This article has a frank discussion of the uses of blood and photographs of dried blood on paper-all pictures of fresh blood/more graphic images are posted as links. I also refrained from making any ‘blood for the blood god’ jokes even though I really wanted to.
All experiments are valuable; here’s one that didn’t go so well-using fresh human blood as ink.
It’s a pity I didn’t have this project in mind when I was trailing surgical drains [GRAPHIC IMAGE] everywhere I went while recovering from top surgery (a double mastectomy) which would have provided a more than ample supply of human juice.
All the information I could find relating to blood painting generally assumes the blood compounds have been processed and rendered into a pigment-any cursory internet search for blood ink will only net you results about printer ink being more expensive by volume.
Once outside the body, pure blood clots very fast; rapidly turning into a goopy mess. While still in liquid form it displays good brush adhesion and is easy to use as a caligraphy medium, but the working time is a matter of mere seconds.
I experimented with diluting blood with alchohol, water and liquid gum arabic; none of these had any effect on stopping or slowing coagulation.
I wanted to find if there were any other easily available household items that could be used in such a manner.
Somewhere in the dusty attic of my memory, I had filed away a bit of heresay that food grade Tartaric and Citrid acid could be used as anti-coagulants.
At this point the supply I was willing and able to extract from myself was dwindling severly, so more conclusive results could probably be gained with samples larger than a few drops.
Between the citric acid, the tartaric acid and a combination of the two, I couldn’t discern any difference between them.
When a substantial amount of acid was added to blood, it immediately turned a rather unappealing shade of dark brown and became very sticky-remaining so without drying. Pure blood, although also sticky at first, usually dries extremely rapidly.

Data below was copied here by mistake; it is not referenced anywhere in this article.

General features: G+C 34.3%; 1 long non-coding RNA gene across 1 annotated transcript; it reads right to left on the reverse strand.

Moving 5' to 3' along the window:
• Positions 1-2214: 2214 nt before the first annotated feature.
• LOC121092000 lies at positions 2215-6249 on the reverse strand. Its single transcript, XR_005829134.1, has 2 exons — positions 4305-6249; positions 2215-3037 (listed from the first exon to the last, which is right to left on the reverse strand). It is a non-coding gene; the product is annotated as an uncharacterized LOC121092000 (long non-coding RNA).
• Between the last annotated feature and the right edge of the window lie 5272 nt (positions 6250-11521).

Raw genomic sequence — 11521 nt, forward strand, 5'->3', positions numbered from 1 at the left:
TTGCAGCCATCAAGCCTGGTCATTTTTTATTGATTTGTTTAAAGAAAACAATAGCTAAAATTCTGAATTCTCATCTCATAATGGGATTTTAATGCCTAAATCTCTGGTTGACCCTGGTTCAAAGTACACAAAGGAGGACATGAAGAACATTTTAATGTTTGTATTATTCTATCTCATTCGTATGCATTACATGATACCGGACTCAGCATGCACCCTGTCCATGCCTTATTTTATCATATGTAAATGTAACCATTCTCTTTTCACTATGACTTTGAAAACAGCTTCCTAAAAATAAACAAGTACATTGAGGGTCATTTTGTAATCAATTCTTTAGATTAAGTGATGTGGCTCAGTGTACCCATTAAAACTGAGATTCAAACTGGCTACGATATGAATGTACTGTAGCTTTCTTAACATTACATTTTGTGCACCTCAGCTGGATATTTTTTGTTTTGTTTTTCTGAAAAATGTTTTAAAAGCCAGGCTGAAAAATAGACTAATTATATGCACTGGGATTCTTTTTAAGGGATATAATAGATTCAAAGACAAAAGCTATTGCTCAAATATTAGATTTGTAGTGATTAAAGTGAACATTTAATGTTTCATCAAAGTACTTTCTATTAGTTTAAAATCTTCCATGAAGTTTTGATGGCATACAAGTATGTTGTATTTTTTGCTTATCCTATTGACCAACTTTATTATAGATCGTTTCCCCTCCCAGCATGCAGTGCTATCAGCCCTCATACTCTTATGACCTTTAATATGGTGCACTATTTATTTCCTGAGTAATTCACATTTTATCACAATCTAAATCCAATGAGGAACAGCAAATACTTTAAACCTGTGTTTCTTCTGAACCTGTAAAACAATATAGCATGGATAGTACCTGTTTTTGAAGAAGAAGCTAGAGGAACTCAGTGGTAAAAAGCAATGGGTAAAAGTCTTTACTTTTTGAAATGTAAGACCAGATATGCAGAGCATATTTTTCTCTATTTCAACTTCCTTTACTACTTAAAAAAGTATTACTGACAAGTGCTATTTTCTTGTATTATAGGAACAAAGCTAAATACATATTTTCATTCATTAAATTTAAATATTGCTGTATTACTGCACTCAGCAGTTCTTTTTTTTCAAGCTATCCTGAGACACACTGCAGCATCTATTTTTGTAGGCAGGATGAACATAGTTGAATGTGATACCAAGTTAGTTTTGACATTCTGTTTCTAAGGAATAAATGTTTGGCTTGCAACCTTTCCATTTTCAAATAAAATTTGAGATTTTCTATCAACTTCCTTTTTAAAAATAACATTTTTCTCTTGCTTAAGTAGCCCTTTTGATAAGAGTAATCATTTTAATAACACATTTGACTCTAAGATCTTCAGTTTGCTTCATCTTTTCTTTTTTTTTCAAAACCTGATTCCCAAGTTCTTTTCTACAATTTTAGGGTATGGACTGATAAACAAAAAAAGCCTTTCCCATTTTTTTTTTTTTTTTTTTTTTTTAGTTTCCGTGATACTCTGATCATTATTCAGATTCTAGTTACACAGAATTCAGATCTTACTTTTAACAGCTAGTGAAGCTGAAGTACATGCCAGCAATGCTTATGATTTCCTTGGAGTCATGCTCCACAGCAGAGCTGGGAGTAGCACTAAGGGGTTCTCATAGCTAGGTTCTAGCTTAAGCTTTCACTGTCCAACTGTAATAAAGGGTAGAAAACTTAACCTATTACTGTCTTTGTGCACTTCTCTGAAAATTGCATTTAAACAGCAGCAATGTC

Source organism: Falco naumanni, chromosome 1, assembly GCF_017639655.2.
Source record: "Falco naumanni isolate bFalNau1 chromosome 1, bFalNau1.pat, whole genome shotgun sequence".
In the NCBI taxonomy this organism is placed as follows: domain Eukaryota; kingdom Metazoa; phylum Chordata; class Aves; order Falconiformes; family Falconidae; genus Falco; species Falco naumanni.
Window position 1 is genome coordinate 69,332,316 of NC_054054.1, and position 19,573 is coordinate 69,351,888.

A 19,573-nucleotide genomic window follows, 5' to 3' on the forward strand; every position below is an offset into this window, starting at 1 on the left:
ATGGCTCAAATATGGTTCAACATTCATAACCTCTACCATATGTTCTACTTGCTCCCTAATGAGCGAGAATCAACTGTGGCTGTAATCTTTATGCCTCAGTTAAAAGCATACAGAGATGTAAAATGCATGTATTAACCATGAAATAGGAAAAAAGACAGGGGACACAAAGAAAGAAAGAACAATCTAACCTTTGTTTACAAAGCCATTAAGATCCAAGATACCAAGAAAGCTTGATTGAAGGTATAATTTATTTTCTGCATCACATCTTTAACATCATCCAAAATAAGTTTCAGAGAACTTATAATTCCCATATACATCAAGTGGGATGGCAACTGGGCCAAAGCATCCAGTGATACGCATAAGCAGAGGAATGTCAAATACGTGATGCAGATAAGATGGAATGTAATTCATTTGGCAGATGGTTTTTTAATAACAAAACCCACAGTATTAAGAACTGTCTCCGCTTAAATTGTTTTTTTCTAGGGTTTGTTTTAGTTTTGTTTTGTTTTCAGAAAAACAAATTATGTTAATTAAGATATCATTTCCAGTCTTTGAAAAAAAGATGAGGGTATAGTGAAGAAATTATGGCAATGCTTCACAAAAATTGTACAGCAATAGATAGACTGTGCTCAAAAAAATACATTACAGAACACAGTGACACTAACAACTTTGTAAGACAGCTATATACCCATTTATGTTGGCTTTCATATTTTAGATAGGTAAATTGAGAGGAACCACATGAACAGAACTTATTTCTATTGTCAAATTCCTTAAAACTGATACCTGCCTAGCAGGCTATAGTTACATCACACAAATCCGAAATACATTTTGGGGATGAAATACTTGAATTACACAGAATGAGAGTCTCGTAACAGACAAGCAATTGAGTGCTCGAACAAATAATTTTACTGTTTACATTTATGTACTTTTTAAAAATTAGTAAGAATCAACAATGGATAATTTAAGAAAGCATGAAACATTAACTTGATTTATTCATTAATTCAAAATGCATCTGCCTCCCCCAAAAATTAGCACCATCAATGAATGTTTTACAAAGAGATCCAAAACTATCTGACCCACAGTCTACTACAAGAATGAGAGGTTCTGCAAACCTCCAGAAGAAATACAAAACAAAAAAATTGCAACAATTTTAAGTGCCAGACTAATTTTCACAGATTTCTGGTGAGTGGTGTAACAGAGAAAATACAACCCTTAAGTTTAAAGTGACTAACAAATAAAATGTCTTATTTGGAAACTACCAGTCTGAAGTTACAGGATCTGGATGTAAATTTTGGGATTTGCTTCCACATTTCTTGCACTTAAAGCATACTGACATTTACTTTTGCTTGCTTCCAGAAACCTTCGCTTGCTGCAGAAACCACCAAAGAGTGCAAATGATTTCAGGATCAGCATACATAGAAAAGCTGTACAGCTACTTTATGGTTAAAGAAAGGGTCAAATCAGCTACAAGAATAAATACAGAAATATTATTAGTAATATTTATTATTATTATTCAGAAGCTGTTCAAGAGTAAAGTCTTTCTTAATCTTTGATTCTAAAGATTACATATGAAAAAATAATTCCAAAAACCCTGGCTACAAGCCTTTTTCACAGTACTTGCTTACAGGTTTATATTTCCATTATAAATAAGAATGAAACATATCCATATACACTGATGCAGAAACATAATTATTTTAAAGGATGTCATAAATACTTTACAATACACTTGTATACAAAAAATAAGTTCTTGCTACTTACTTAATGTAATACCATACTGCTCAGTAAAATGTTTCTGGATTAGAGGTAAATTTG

When the tiniest amount of acid was added the blood only darkened a shade; this also reduced the stickiness-on such a small scale it was difficult to say if it was wholly eliminated.
Image description: marks painted in dried blood on two squares of brown paper.
On the left is a series of marks testing the consistency of blood/acid blends, and on the right is a sigil drawn in undiluted blood.
Although the difference is subtle, the card on the right, pure blood, is a richer red colour than the browned acid/blood mix.
I could have expanded my experiments to using frozen coagulated animal blood, and I may one day revisit this topic, but beyond occasionnaly using my own blood extracted using diabetes lancets as an ad-hoc offering, blood magic is not high on my list of interests. I’ve invested a lot in making sure as much of my insides remain inside as I can, and I’m too germaphobic to want much contact with anyone else’s.
Could either of these acids, used in very tiny amounts, be effectively used to give fresh human blood a uniform texture? I don’t know; I’m no phlebotomist and my knowledge of chemistry is weak at best.
My recommendation to anyone wanting to try painting a sigil or ritual message in blood, is to simply work very fast.